Facebook's getting some company in its fight with the New York district attorney's office over the protection of user data from government investigations, something that has quickly become a battle over constitutional rights. Today, a number of major tech companies including Dropbox, Foursquare, Google, Kickstarter, LinkedIn, Meetup, Microsoft, Pinterest, Twitter, Tumblr, and Yelp, along with the New York Civil Liberties Union and the ACLU, filed amicus briefs in support of Facebook.
In a trio of filings today, the groups collectively argue that bulk warrants like the one that required Facebook to hand over user data for 381 users over to the NYDA are problematic, especially when attached to so-called "gag orders" that keep companies from alerting users that they are under investigation.
"Unless Facebook is able to assert its subscribers' constitutional rights — and any of its own rights — the legality of the government's actions with respect to those subscribers will escape review altogether. And had the government chosen to indict no one, no one would have been the wiser," reads the opener of a filing from Google, Pinterest, Microsoft, Twitter, and Yelp.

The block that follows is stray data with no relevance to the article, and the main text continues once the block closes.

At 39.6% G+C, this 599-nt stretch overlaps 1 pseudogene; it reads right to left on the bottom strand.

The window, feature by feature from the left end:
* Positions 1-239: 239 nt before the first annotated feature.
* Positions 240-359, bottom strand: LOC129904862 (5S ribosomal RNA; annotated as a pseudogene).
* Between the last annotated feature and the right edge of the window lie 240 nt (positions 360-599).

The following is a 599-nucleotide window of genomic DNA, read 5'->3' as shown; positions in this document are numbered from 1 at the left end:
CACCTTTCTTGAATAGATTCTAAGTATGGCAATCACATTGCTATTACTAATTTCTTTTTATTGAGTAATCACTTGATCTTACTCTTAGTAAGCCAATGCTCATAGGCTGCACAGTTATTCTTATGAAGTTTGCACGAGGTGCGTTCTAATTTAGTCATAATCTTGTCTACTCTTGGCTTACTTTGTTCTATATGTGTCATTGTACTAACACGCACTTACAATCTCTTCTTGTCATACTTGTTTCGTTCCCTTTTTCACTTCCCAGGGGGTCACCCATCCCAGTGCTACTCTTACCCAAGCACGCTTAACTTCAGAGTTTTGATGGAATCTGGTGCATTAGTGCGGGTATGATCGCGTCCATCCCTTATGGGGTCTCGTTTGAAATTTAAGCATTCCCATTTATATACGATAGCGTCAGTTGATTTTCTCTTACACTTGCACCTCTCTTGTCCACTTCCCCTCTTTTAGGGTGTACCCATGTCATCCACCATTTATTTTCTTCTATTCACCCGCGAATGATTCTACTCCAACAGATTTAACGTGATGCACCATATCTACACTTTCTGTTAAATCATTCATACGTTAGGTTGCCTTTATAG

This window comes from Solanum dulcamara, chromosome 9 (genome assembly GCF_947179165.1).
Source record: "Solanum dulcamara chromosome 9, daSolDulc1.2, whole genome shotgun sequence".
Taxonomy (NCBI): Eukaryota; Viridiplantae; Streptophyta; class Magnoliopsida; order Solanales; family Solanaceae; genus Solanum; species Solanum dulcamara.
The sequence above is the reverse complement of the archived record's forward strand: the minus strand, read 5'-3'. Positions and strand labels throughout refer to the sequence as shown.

Adding to that, the New York Civil Liberties Union in its brief warned that the NYDA has since provided "no reasonable expectation" that the same thing won't happen in the future. That's especially troubling given the nature of the information that people are storing on the service with the intent of keeping it private, it added.
"Government entities shouldn't be conducting broad fishing expeditions."
"The sensitive information we share on social media, like where we're going and who we're seeing, our political affiliations, our hobbies and our private conversations, are owed the highest level of protection," New York Civil Liberties Union executive director Donna Lieberman said in a statement about the group's filing. "Government entities shouldn't be conducting broad fishing expeditions into our personal and social conversations with our family and friends with no regard to our privacy."
The personal data of those Facebook users was handed over to Manhattan prosecutors as part of an investigation last year, eventually leading to 130 of those individuals being indicted for allegedly defrauding the Social Security system. But according to Facebook, the scope of the warrants used to get that information was too broad, and there was little it could do to say no or alert those users. The company took that issue to the New York Supreme Court, but was shot down. It's now appealing the matter in the hopes of limiting the scope of future government data requests.